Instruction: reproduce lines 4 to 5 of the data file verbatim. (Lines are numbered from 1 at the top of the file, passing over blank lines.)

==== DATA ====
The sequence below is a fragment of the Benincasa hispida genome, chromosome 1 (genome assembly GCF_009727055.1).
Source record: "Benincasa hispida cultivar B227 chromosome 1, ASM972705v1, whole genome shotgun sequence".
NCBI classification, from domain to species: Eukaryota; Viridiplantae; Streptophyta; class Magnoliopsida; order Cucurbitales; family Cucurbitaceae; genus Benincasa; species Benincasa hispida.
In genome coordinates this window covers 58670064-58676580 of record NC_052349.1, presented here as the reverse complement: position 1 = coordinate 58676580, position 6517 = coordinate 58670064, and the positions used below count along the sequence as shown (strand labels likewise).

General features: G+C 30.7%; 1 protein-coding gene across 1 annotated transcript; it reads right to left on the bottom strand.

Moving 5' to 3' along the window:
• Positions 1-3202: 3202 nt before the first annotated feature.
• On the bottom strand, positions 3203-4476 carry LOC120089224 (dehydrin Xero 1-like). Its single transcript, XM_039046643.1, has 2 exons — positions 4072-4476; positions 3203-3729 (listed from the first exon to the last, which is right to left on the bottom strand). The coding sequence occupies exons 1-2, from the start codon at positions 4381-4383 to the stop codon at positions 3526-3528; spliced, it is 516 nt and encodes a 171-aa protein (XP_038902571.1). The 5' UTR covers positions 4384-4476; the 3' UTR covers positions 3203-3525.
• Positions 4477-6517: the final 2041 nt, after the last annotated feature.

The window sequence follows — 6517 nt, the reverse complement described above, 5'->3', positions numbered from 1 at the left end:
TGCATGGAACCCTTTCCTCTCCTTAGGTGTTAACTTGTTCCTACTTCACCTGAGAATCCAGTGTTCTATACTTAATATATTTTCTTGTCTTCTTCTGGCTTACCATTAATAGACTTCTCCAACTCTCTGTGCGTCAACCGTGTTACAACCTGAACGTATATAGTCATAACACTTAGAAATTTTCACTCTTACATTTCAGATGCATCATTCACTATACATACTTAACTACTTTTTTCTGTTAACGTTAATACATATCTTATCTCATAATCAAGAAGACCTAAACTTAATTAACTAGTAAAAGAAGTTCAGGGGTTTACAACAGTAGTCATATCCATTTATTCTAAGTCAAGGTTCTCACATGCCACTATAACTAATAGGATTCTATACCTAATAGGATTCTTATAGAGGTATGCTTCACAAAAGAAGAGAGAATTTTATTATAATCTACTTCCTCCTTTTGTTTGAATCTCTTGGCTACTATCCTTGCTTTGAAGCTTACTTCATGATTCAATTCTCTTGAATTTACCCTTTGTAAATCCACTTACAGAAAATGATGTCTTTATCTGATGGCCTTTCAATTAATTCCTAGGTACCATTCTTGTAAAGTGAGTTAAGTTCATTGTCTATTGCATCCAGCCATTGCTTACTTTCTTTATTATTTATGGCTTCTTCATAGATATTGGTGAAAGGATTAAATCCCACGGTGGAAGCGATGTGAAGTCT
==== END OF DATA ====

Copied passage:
In genome coordinates this window covers 58670064-58676580 of record NC_052349.1, presented here as the reverse complement: position 1 = coordinate 58676580, position 6517 = coordinate 58670064, and the positions used below count along the sequence as shown (strand labels likewise).

General features: G+C 30.7%; 1 protein-coding gene across 1 annotated transcript; it reads right to left on the bottom strand.